Less than halfway through Donald Trump’s presidency, the world stands at the precipice of a global trade war. In January 2018, Trump imposed tariffs on Chinese solar panels and washing machines; he extended these two months later to steel and aluminum. In June, he levied tariffs on steel and aluminum exports from the EU, Canada, and Mexico and threatened the EU with an additional $350 billion in tariffs. In July, he targeted China’s high-tech industries with a further $34 billion in tariffs and proposed an additional $200 billion on China’s exports as the US Congress passed bipartisan legislation designed to restrict China’s military and economic activities. The EU, Canada, Mexico, and China retaliated with tariffs aimed at US farmers and manufacturing workers.
The EU and the United States reached a tentative agreement at their July 25, 2018, summit in Washington, and both sides have refrained from the imposition of further tariffs. Efforts to renegotiate the North American Free Trade Agreement (NAFTA) are also reportedly making progress. By contrast, the US–China confl ict is far more intractable. While ceasefi res and truces are possible and perhaps even likely, a settlement that would be acceptable to both sides appears to be out of reach.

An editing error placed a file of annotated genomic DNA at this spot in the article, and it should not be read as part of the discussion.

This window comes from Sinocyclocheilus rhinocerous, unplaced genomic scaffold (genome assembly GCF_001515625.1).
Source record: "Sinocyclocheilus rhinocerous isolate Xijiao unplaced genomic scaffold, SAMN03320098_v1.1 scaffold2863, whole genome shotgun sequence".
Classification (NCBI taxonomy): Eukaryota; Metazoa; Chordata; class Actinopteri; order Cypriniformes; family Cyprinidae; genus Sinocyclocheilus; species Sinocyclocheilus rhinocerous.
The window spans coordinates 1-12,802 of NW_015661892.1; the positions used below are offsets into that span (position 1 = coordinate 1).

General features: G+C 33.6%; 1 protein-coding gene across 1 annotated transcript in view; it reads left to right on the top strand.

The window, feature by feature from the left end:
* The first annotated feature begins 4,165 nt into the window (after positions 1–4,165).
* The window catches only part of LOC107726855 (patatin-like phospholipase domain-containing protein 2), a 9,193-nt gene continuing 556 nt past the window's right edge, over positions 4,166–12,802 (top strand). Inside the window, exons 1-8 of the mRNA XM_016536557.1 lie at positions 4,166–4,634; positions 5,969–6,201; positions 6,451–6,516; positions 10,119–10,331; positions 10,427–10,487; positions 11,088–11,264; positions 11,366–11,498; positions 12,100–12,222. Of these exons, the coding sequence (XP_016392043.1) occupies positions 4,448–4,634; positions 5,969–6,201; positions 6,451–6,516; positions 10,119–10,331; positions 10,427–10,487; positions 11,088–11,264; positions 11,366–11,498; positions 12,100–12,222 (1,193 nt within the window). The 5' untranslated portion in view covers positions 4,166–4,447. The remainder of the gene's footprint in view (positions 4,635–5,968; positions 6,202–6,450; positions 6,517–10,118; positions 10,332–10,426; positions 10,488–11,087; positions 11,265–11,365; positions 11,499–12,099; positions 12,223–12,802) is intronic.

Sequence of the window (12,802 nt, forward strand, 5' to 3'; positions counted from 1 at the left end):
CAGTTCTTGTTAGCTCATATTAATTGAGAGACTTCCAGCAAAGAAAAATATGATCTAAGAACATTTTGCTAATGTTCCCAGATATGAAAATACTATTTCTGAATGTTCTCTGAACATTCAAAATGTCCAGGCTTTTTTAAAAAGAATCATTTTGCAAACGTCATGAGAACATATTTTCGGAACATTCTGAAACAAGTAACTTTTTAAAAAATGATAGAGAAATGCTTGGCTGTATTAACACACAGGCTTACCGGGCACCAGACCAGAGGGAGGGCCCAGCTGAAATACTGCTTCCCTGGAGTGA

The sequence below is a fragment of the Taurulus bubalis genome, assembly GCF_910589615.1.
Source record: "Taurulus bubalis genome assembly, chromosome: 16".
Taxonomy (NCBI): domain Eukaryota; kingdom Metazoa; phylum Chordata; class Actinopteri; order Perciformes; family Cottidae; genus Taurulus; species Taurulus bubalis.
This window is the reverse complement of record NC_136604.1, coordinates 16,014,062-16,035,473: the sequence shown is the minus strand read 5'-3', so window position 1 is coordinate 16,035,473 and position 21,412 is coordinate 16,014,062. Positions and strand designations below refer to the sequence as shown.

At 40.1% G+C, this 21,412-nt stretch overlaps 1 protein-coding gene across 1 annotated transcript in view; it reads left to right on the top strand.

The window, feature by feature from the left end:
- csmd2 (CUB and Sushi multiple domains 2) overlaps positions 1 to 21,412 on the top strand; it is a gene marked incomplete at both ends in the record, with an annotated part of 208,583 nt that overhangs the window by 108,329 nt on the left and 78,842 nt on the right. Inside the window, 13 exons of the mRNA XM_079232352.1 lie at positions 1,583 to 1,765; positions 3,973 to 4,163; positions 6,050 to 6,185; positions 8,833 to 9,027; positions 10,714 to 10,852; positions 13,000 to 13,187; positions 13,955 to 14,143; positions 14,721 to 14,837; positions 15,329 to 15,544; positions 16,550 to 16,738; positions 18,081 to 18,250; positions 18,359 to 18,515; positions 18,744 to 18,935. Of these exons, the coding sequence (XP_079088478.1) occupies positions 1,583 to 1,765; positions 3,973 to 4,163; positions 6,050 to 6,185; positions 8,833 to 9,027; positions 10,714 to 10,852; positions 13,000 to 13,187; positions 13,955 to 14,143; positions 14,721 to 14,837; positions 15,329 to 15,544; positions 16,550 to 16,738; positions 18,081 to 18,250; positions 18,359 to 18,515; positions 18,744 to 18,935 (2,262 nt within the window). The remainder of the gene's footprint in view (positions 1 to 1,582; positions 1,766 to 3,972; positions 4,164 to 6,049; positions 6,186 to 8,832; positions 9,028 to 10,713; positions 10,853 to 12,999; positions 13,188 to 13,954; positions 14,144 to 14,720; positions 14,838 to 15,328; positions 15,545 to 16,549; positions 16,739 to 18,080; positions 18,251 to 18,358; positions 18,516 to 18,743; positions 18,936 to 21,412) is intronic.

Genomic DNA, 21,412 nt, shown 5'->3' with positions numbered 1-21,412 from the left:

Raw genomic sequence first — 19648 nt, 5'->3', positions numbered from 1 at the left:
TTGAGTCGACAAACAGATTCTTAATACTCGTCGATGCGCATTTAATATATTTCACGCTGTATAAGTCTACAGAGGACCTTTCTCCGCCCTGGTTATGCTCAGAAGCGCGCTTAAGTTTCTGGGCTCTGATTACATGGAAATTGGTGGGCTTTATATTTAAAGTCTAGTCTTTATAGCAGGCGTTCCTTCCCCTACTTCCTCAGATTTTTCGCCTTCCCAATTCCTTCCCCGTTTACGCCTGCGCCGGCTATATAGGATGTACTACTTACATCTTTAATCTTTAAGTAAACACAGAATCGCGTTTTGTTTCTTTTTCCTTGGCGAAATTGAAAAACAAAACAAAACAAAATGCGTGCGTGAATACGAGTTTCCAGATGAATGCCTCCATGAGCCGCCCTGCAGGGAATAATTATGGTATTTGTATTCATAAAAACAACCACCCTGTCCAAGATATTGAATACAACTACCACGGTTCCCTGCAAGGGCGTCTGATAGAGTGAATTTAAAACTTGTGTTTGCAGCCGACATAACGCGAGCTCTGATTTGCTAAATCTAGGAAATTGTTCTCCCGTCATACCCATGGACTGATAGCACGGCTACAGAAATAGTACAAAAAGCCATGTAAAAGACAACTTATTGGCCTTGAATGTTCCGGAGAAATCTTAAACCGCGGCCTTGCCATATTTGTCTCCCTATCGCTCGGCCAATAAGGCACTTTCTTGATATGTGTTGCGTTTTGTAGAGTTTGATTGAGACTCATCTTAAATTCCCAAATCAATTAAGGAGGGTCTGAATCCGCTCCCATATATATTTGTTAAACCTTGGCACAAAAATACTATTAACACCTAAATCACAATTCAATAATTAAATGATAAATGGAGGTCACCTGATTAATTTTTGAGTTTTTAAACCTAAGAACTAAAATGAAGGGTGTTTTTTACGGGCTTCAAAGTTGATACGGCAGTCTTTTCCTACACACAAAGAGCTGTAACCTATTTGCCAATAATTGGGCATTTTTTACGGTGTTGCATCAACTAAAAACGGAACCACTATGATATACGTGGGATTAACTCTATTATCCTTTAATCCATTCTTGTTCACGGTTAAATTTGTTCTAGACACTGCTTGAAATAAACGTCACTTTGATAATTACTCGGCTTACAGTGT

It is highly unlikely that the United States could prevail in a trade war with China. Not only Wall Street ‘globalists’ but also farmers, manufacturing workers, and consumers are protesting even against the modest protectionist steps that have been taken thus far. Beyond tariffs, moreover, China can retaliate with informal boycotts, as it has done against South Korea and Japan, as well as take blocking administrative measures.